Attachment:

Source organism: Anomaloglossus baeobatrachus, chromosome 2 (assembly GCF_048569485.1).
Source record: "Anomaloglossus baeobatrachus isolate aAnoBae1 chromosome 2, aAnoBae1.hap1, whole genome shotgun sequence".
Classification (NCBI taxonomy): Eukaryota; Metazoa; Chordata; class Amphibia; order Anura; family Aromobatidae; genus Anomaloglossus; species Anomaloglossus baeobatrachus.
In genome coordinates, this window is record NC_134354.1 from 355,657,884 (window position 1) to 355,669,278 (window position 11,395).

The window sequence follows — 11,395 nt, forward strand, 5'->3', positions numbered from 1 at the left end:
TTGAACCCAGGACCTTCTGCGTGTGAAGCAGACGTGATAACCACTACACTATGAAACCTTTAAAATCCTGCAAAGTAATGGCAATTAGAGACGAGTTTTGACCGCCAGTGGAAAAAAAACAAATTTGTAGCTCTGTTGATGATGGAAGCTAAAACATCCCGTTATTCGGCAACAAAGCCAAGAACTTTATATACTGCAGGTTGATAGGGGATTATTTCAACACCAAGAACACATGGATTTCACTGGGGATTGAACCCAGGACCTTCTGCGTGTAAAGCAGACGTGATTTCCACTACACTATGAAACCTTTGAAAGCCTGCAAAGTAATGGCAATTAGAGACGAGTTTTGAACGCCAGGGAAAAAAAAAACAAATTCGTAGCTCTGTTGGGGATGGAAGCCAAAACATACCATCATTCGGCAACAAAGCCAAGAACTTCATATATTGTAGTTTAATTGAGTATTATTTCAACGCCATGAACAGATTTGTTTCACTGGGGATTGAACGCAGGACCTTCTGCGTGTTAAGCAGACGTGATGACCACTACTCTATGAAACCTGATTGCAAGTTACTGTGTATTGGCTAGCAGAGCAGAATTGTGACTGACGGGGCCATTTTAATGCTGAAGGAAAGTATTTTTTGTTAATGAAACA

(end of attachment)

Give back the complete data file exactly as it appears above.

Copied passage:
Source organism: Anomaloglossus baeobatrachus, chromosome 2 (assembly GCF_048569485.1).
Source record: "Anomaloglossus baeobatrachus isolate aAnoBae1 chromosome 2, aAnoBae1.hap1, whole genome shotgun sequence".
Classification (NCBI taxonomy): Eukaryota; Metazoa; Chordata; class Amphibia; order Anura; family Aromobatidae; genus Anomaloglossus; species Anomaloglossus baeobatrachus.
In genome coordinates, this window is record NC_134354.1 from 355,657,884 (window position 1) to 355,669,278 (window position 11,395).

The window sequence follows — 11,395 nt, forward strand, 5'->3', positions numbered from 1 at the left end:
TTGAACCCAGGACCTTCTGCGTGTGAAGCAGACGTGATAACCACTACACTATGAAACCTTTAAAATCCTGCAAAGTAATGGCAATTAGAGACGAGTTTTGACCGCCAGTGGAAAAAAAACAAATTTGTAGCTCTGTTGATGATGGAAGCTAAAACATCCCGTTATTCGGCAACAAAGCCAAGAACTTTATATACTGCAGGTTGATAGGGGATTATTTCAACACCAAGAACACATGGATTTCACTGGGGATTGAACCCAGGACCTTCTGCGTGTAAAGCAGACGTGATTTCCACTACACTATGAAACCTTTGAAAGCCTGCAAAGTAATGGCAATTAGAGACGAGTTTTGAACGCCAGGGAAAAAAAAAACAAATTCGTAGCTCTGTTGGGGATGGAAGCCAAAACATACCATCATTCGGCAACAAAGCCAAGAACTTCATATATTGTAGTTTAATTGAGTATTATTTCAACGCCATGAACAGATTTGTTTCACTGGGGATTGAACGCAGGACCTTCTGCGTGTTAAGCAGACGTGATGACCACTACTCTATGAAACCTGATTGCAAGTTACTGTGTATTGGCTAGCAGAGCAGAATTGTGACTGACGGGGCCATTTTAATGCTGAAGGAAAGTATTTTTTGTTAATGAAACA